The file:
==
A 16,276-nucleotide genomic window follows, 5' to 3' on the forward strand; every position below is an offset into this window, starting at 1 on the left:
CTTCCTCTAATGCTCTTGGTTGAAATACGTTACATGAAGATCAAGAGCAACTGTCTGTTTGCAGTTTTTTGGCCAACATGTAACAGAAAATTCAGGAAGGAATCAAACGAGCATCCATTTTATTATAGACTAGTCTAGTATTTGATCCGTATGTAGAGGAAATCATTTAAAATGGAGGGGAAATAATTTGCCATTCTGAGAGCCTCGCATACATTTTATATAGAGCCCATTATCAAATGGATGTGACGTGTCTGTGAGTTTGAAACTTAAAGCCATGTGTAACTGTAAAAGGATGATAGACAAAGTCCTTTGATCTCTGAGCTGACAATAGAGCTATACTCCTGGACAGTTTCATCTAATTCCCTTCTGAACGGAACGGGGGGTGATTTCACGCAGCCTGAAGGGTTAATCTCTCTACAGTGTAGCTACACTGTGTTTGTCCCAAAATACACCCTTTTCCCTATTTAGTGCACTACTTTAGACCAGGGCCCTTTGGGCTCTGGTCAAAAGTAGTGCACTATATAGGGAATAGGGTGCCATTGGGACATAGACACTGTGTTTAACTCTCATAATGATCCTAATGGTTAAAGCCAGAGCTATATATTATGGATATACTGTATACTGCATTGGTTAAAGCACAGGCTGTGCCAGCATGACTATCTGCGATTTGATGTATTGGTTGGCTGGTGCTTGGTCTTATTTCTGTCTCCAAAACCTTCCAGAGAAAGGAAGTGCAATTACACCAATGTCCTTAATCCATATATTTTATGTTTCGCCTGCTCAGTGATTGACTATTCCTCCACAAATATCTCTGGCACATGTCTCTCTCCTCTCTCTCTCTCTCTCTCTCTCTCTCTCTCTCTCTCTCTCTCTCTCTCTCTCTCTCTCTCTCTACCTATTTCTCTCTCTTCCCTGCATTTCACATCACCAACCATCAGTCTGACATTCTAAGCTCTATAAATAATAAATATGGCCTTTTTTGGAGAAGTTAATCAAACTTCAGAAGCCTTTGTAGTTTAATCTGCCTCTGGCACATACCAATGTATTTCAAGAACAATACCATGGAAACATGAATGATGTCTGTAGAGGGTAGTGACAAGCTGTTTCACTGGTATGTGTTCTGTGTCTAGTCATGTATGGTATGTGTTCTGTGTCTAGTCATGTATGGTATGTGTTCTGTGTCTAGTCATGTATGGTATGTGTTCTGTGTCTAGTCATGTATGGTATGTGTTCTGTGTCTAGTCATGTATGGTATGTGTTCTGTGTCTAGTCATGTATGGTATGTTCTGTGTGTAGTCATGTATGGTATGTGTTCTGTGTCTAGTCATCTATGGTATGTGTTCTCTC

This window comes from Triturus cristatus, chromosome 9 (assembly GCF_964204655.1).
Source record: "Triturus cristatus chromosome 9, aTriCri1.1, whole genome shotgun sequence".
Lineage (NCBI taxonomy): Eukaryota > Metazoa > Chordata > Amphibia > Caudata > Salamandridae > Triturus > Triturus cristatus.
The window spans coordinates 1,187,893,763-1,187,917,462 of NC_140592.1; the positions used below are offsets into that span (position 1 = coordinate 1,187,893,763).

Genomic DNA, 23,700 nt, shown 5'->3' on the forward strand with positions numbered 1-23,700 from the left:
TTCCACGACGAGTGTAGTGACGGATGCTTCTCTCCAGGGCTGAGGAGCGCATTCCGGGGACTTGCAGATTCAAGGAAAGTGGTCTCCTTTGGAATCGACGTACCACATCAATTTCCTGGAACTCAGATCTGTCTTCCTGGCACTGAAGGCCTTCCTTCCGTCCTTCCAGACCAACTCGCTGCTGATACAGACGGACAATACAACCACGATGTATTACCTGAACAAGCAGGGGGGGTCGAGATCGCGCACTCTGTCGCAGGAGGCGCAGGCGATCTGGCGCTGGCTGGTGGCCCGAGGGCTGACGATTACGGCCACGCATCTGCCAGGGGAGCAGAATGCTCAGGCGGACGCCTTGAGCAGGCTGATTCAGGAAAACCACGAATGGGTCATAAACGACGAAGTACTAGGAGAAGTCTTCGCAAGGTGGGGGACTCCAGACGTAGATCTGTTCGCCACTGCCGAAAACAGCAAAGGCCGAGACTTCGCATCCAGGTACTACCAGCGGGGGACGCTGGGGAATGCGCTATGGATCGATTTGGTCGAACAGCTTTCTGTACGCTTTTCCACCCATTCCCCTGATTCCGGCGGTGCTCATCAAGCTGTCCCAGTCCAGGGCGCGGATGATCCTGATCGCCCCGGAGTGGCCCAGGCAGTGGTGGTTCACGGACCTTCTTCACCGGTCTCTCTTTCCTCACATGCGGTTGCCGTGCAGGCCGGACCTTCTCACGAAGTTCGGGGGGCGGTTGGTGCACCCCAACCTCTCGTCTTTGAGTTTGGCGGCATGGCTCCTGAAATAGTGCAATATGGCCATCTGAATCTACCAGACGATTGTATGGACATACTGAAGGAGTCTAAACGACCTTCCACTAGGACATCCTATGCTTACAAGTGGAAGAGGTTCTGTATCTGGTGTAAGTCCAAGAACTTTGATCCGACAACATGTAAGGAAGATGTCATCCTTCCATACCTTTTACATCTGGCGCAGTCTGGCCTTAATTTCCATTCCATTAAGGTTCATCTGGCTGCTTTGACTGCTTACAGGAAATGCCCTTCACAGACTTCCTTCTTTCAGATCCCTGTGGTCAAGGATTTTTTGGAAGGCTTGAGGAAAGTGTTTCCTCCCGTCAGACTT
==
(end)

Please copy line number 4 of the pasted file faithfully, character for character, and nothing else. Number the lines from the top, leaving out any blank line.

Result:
Source record: "Triturus cristatus chromosome 9, aTriCri1.1, whole genome shotgun sequence".